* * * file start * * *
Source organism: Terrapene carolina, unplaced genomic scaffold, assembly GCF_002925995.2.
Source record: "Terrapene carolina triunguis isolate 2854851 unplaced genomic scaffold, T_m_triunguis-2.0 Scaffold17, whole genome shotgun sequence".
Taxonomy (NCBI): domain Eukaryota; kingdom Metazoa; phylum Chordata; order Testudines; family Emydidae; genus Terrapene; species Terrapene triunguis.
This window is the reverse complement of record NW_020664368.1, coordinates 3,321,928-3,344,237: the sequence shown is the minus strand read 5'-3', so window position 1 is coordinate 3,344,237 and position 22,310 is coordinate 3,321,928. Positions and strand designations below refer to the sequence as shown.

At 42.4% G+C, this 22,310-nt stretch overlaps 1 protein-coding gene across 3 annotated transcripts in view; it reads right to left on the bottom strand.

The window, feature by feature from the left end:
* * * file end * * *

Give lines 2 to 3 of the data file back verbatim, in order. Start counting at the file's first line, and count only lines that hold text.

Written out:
Source record: "Terrapene carolina triunguis isolate 2854851 unplaced genomic scaffold, T_m_triunguis-2.0 Scaffold17, whole genome shotgun sequence".
Taxonomy (NCBI): domain Eukaryota; kingdom Metazoa; phylum Chordata; order Testudines; family Emydidae; genus Terrapene; species Terrapene triunguis.